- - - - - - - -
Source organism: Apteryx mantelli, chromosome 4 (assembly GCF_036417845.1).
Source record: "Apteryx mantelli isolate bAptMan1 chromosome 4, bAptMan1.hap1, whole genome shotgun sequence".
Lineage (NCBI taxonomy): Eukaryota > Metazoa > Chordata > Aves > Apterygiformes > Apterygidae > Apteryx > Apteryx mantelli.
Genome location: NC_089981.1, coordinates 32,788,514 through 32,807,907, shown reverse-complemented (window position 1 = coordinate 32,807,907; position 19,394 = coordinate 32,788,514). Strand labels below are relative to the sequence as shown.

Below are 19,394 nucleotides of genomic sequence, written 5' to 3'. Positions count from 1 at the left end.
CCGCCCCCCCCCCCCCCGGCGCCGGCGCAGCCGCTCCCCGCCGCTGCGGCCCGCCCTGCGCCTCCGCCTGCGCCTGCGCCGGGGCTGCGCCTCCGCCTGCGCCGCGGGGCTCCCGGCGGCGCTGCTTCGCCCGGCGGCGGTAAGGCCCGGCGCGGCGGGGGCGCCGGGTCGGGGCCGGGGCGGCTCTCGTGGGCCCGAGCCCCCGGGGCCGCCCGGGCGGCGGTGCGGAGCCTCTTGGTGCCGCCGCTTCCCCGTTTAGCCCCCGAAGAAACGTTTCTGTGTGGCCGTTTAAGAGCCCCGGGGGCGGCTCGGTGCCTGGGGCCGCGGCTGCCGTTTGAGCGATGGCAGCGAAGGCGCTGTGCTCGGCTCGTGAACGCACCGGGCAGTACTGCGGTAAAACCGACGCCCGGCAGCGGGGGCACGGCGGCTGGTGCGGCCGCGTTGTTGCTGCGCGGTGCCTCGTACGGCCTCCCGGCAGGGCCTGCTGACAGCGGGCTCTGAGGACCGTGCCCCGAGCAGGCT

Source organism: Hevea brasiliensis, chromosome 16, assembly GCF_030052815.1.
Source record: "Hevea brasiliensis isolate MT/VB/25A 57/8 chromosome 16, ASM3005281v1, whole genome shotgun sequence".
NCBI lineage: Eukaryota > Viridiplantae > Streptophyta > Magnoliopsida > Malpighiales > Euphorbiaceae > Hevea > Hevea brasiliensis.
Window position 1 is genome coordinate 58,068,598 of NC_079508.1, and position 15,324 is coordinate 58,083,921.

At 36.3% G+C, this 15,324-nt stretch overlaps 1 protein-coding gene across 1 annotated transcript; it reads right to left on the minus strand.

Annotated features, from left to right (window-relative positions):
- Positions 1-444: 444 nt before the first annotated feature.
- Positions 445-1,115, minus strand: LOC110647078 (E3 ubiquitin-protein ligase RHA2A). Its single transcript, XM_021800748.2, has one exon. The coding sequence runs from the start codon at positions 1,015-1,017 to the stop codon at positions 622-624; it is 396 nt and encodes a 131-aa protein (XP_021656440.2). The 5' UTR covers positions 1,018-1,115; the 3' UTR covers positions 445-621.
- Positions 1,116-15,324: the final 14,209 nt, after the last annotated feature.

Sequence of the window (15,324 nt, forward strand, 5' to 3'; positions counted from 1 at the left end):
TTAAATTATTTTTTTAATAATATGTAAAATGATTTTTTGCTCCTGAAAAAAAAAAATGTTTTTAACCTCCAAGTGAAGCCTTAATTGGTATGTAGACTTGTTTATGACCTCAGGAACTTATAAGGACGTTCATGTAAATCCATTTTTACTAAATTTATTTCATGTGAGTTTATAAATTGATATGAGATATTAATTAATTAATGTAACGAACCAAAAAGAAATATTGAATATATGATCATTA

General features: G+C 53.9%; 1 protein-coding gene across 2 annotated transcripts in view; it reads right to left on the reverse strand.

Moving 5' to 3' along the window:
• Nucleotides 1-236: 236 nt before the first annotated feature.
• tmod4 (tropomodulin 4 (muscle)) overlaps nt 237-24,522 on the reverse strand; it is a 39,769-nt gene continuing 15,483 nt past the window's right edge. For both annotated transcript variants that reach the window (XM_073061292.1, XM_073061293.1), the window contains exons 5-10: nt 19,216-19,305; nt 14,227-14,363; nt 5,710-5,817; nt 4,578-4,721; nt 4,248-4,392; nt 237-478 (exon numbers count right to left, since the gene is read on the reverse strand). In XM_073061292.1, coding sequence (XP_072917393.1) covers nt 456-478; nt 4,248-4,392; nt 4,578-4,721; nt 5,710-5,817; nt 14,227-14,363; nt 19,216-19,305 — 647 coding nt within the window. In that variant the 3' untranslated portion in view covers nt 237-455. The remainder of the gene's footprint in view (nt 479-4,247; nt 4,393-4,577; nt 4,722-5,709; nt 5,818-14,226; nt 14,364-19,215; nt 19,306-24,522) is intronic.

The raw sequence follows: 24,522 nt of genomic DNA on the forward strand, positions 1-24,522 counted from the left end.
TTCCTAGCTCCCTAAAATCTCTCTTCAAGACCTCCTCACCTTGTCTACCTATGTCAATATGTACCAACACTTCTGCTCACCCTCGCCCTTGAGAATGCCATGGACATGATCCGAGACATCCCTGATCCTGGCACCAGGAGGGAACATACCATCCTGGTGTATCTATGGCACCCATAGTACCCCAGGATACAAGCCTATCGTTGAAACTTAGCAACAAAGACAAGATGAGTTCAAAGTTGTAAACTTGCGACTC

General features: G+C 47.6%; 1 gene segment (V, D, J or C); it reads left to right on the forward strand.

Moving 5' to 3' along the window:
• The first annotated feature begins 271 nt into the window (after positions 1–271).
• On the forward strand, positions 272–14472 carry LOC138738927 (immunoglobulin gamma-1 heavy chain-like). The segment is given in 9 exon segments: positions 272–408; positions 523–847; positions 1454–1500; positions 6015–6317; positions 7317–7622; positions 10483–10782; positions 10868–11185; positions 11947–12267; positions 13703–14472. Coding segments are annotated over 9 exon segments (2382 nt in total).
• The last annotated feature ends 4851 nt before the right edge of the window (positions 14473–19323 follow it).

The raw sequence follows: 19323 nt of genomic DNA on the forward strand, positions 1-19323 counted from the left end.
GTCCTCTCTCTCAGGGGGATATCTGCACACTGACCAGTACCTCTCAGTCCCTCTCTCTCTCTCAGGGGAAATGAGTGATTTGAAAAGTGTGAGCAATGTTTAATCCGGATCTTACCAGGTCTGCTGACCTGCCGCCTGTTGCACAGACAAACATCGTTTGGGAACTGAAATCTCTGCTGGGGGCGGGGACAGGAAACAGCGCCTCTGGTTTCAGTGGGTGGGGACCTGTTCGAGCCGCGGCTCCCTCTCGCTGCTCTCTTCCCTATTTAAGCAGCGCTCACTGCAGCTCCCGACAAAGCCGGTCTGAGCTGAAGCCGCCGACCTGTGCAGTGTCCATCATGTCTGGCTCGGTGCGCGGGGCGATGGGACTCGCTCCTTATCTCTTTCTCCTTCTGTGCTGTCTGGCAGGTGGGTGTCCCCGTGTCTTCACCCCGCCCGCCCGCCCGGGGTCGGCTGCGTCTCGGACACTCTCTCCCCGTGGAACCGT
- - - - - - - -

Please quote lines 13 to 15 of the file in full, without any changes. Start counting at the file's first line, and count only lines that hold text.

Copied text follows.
- Positions 1-444: 444 nt before the first annotated feature.
- Positions 445-1,115, minus strand: LOC110647078 (E3 ubiquitin-protein ligase RHA2A). Its single transcript, XM_021800748.2, has one exon. The coding sequence runs from the start codon at positions 1,015-1,017 to the stop codon at positions 622-624; it is 396 nt and encodes a 131-aa protein (XP_021656440.2). The 5' UTR covers positions 1,018-1,115; the 3' UTR covers positions 445-621.
- Positions 1,116-15,324: the final 14,209 nt, after the last annotated feature.